Having poor digestion can really mess with you wellbeing and daily activities, as it can make you feel uncomfortable in the day and in frequent need of a bathroom run. It can also create anxiety, as you'll never know when a trigger might set off. Looking for signs that you have IBS can help you get clarification on what's going on in your body and how you can heal your gut, from the inside and out, as explained by Eamonn M. M. Quigley, MD, co-director of the Lynda K. and David M. Underwood Center for Digestive Disorders at Houston Methodist Hospital, over interview with Reader's Digest.
As a certified health coach, I work with clients on balancing out their gut flora and enhancing proper digestion to absorb maximum nutrients, stay regular, and feel more comfortable throughout the day. There are some foods, health conditions, and behavioral factors that can contribute to digestion and stress and cause IBS symptoms. If you know that you have IBS or might be experiencing similar issues, it's worth altering your diet and lifestyle habits in order to see if you find improvement. Here are 11 ways to know that you might have IBS and what the next steps should be in healing your digestive tract.
1. Bad Taste In Your Mouth
Over email with Bustle, Jen Bruno, certified holistic health coach and personal trainer at J.B. Fitness, explains that a bad taste in your mouth, that does not come from food, like garlic, for instance, can signify IBS. If you notice a sour, gross taste without any clear explanation, it might be worth checking with a doctor.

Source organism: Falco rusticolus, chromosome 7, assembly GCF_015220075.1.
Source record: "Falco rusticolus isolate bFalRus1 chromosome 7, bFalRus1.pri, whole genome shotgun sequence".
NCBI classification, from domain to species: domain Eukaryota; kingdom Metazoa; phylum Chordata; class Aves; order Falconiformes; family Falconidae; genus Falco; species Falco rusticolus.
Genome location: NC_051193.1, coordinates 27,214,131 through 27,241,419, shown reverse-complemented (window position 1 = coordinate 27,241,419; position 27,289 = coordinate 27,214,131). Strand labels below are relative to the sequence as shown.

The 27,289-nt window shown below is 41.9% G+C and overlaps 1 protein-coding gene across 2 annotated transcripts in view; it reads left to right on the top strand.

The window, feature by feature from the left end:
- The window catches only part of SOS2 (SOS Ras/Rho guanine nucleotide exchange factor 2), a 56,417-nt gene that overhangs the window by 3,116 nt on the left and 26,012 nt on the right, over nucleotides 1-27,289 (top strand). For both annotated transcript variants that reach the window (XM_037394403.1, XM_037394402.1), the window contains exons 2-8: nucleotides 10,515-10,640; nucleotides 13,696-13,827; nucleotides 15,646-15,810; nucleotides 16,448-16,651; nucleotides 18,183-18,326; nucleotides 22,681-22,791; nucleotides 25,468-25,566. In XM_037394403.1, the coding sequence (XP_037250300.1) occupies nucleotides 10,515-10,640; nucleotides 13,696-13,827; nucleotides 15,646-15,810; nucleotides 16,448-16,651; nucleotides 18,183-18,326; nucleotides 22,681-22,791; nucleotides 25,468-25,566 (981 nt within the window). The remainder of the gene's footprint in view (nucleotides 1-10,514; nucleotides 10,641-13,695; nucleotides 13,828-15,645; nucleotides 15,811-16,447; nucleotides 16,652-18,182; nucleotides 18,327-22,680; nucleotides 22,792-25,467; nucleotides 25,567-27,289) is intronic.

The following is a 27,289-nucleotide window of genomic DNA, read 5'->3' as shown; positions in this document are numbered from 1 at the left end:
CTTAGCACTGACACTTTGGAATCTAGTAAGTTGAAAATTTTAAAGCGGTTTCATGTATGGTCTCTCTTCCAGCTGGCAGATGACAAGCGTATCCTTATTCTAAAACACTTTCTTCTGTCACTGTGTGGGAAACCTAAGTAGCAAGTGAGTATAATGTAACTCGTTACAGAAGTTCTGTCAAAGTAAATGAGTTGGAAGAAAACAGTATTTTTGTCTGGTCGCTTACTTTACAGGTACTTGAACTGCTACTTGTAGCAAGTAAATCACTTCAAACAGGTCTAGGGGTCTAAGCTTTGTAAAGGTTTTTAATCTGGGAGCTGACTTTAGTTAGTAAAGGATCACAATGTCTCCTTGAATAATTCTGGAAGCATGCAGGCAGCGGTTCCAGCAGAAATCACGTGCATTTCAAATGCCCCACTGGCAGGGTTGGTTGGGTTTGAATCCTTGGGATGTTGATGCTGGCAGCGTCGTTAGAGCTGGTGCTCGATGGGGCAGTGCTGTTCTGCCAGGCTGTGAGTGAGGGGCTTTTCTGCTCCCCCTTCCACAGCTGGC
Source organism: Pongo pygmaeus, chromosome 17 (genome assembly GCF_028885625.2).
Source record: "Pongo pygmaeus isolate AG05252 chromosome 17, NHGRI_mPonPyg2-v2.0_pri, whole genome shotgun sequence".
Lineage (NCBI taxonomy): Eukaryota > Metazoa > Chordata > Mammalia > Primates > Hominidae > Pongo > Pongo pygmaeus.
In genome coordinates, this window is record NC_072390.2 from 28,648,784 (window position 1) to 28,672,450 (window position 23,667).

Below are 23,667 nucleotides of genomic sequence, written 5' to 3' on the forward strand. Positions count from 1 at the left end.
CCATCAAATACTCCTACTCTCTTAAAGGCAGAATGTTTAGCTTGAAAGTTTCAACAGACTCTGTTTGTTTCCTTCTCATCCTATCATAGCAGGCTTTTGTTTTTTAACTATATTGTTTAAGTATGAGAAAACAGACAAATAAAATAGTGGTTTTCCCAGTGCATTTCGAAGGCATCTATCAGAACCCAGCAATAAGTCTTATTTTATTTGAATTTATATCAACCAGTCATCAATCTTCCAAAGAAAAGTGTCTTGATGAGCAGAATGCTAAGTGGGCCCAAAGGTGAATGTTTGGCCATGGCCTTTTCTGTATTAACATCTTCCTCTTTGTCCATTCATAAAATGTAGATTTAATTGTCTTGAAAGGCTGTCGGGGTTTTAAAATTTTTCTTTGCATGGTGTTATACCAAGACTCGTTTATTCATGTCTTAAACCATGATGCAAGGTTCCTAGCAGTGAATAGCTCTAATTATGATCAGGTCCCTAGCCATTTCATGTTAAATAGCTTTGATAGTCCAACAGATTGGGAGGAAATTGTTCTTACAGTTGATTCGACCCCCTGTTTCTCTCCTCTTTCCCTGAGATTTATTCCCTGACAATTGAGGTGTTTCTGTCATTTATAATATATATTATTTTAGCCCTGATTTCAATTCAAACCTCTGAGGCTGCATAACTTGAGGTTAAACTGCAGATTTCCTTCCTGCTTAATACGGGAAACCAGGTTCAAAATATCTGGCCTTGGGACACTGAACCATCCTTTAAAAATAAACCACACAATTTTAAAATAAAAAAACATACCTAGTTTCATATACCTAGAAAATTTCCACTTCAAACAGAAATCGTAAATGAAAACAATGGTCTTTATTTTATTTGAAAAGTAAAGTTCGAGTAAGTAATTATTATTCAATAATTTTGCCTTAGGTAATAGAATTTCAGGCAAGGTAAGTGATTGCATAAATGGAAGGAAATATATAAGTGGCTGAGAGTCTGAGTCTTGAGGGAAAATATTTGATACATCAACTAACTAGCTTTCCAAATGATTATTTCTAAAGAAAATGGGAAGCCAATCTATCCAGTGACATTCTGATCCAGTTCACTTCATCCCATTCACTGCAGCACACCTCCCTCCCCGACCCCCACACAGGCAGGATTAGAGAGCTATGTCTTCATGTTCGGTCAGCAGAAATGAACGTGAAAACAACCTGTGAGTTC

2. Frequent Urge To Pee
If you're always running to the bathroom to pee, even if there isn't any pee left, it could indicate IBS conditions, says Bruno. A need to frequently urinate can also be disruptive during the day, and if this is happening to you, consider changing diet or lifestyle patterns to reduce the urge.
3. Abnormal BMs
If your poop looks abnormal in size, shape, and all that other great stuff, then it could be a sign that you have IBS, explains Bruno. If you notice this happening to you, you should see a doctor to diagnose it or provide feedback for healing the gut and improving digestion.
Over email with Bustle, certified healthy lifestyle coach, Liz Traines, explains that diarrhea can be a sign of IBS. If you are having softer stools than usual, and you're rushing to the bathroom more often, think about finding treatment to reduce symptoms and get your body back on track.
5. Painful Bowels
Traines also says that pain associated with going to the bathroom can be a clear indicator of having IBS symptoms. If you struggle to go regularly, or find yourself having difficulty going after a meal, look into balancing your gut flora and smoothing digestion. "If this is happening to you, it's extremely important to keep a food journal to note what you're eating day in and day out, to pinpoint the food or foods that may be triggering it for you," says Diane Sanfilippo, Certified Nutrition Consultant and bestselling author of Practical Paleo over email with Bustle. "Common triggers include wheat, dairy, soy, corn, poor quality, refined vegetable oils (canola, corn, soybean, etc.), poor bacterial balance in the gut, and a stressful or traumatic life event," Sanfilippo adds.